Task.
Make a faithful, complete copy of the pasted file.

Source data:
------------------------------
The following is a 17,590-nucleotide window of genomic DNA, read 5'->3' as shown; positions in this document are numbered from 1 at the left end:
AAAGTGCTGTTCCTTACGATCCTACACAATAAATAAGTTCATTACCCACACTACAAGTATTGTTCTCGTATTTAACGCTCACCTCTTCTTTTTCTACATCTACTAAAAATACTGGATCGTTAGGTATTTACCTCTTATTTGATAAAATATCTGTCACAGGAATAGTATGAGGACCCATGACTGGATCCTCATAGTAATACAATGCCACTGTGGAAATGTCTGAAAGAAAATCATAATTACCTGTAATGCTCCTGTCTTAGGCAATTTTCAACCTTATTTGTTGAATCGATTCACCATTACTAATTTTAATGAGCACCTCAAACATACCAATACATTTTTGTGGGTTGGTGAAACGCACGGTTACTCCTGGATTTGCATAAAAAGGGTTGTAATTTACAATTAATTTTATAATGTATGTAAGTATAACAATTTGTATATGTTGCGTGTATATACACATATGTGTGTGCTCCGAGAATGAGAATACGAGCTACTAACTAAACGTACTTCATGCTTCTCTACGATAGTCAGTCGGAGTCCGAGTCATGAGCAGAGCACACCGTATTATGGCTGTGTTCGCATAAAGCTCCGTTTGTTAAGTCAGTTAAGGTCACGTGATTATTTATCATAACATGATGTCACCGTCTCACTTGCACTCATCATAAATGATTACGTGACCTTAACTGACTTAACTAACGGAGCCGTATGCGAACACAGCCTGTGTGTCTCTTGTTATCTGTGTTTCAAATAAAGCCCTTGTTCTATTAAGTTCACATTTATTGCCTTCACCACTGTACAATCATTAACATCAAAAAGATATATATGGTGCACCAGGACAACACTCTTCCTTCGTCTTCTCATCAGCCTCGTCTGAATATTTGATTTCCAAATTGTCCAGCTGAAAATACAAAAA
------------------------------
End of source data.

The following is a 17,590-nucleotide window of genomic DNA, read 5'->3' as shown; positions in this document are numbered from 1 at the left end:
AAAGTGCTGTTCCTTACGATCCTACACAATAAATAAGTTCATTACCCACACTACAAGTATTGTTCTCGTATTTAACGCTCACCTCTTCTTTTTCTACATCTACTAAAAATACTGGATCGTTAGGTATTTACCTCTTATTTGATAAAATATCTGTCACAGGAATAGTATGAGGACCCATGACTGGATCCTCATAGTAATACAATGCCACTGTGGAAATGTCTGAAAGAAAATCATAATTACCTGTAATGCTCCTGTCTTAGGCAATTTTCAACCTTATTTGTTGAATCGATTCACCATTACTAATTTTAATGAGCACCTCAAACATACCAATACATTTTTGTGGGTTGGTGAAACGCACGGTTACTCCTGGATTTGCATAAAAAGGGTTGTAATTTACAATTAATTTTATAATGTATGTAAGTATAACAATTTGTATATGTTGCGTGTATATACACATATGTGTGTGCTCCGAGAATGAGAATACGAGCTACTAACTAAACGTACTTCATGCTTCTCTACGATAGTCAGTCGGAGTCCGAGTCATGAGCAGAGCACACCGTATTATGGCTGTGTTCGCATAAAGCTCCGTTTGTTAAGTCAGTTAAGGTCACGTGATTATTTATCATAACATGATGTCACCGTCTCACTTGCACTCATCATAAATGATTACGTGACCTTAACTGACTTAACTAACGGAGCCGTATGCGAACACAGCCTGTGTGTCTCTTGTTATCTGTGTTTCAAATAAAGCCCTTGTTCTATTAAGTTCACATTTATTGCCTTCACCACTGTACAATCATTAACATCAAAAAGATATATATGGTGCACCAGGACAACACTCTTCCTTCGTCTTCTCATCAGCCTCGTCTGAATATTTGATTTCCAAATTGTCCAGCTGAAAATACAAAAA